Eleanor Hildebrandt | December 29, 2021
The Iowa Department of Natural Resources found negligible amounts of per- and polyfluoroalkyl, commonly known as PFAS, in Iowa City’s drinking water.
The department released their findings on Wednesday. The tests were conducted following the Environmental Protection Agency’s health advisory regarding two PFAS: Perfluorooctanoic acid (PFOA) and Perfluorooctanesulfonic acid. If the two chemicals combined to have a concentration of 70 parts per trillion, it would exceed the EPA’s health advisory. According to a City of Iowa City release, the Iowa DNR did not detect either chemical in Iowa City’s samples.
While looking for other PFAS, Perfluorobutanoic acid was detected in Iowa City’s drinking water at 3 parts per trillion. In the release, Water Superintendent for Iowa City Jonathan Durst said the results were low and expected.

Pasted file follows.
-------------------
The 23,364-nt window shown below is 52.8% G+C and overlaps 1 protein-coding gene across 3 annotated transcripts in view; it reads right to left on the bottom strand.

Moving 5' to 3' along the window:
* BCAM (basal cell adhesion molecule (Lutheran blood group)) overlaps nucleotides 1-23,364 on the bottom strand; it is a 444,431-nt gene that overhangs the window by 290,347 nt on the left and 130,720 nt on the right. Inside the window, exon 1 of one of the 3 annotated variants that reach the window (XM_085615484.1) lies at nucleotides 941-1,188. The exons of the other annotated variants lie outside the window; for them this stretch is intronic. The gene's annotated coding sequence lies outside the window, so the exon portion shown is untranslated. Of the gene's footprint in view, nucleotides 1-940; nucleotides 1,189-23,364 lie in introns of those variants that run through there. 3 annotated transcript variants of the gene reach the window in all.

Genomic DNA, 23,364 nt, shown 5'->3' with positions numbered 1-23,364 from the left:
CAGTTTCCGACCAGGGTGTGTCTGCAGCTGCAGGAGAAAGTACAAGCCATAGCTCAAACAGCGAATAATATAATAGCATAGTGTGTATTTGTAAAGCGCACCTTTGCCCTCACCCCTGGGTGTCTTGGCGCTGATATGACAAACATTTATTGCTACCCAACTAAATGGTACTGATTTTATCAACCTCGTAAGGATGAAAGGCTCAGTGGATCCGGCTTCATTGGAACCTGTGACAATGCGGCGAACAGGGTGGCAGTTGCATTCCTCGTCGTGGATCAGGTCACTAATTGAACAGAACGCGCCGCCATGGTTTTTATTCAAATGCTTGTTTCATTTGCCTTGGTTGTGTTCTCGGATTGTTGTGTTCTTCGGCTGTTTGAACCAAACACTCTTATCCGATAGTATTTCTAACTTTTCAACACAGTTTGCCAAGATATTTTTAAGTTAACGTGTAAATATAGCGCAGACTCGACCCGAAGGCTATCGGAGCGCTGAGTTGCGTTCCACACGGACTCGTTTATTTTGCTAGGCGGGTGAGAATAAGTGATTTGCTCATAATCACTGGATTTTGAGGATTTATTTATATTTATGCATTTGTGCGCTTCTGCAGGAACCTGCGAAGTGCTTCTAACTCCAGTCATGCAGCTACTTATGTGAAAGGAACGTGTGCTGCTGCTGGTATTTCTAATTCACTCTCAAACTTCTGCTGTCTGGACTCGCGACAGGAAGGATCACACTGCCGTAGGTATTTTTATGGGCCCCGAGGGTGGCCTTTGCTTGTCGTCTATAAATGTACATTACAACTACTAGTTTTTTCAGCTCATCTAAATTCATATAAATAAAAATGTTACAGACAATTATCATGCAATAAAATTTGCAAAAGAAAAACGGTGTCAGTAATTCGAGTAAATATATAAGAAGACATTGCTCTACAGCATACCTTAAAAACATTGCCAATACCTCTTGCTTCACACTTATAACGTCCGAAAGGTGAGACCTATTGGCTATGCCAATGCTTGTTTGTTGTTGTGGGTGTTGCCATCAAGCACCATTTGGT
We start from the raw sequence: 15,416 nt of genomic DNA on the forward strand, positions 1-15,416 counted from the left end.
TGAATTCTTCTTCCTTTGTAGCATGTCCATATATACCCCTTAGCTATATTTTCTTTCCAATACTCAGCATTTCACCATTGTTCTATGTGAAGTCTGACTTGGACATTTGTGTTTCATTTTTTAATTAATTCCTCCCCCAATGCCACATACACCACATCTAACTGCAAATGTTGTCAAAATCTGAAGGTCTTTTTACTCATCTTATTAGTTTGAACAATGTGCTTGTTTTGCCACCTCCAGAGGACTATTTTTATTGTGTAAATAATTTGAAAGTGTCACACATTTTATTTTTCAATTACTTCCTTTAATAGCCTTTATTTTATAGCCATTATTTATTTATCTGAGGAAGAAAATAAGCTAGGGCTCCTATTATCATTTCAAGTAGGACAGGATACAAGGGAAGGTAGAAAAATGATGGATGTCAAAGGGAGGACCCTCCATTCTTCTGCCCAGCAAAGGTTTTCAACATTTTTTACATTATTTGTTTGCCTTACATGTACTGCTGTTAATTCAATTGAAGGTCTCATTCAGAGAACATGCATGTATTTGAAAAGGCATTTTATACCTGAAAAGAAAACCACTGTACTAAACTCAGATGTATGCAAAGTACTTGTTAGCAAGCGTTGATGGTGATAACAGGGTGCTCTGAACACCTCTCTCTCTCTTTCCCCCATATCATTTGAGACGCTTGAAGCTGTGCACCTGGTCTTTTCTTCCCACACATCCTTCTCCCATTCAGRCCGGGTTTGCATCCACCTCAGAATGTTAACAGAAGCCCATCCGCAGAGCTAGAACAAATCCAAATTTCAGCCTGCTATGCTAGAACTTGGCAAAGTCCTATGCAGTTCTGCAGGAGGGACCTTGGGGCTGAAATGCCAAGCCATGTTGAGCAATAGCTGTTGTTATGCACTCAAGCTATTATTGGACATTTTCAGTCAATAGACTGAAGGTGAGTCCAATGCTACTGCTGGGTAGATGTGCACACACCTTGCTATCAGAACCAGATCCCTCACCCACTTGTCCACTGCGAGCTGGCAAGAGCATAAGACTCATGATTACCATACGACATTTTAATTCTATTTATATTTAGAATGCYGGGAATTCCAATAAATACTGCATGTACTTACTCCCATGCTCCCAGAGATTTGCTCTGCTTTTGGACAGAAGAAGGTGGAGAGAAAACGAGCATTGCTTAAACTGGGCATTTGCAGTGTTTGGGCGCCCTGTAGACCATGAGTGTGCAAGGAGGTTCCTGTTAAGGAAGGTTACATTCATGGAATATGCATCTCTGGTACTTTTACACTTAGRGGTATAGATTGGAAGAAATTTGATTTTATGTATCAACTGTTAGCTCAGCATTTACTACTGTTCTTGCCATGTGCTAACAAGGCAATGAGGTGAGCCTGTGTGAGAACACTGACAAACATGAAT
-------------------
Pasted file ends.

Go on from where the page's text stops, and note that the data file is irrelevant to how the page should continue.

“The City will continue to work with the Iowa DNR to monitor PFAS and conduct additional on-site testing,” he said. “We are committed to providing the highest quality drinking water to our community.”
This water analysis came a month after Iowa City was found to have high levels of zinc in its water. The city reduced its daily zinc intake in early November.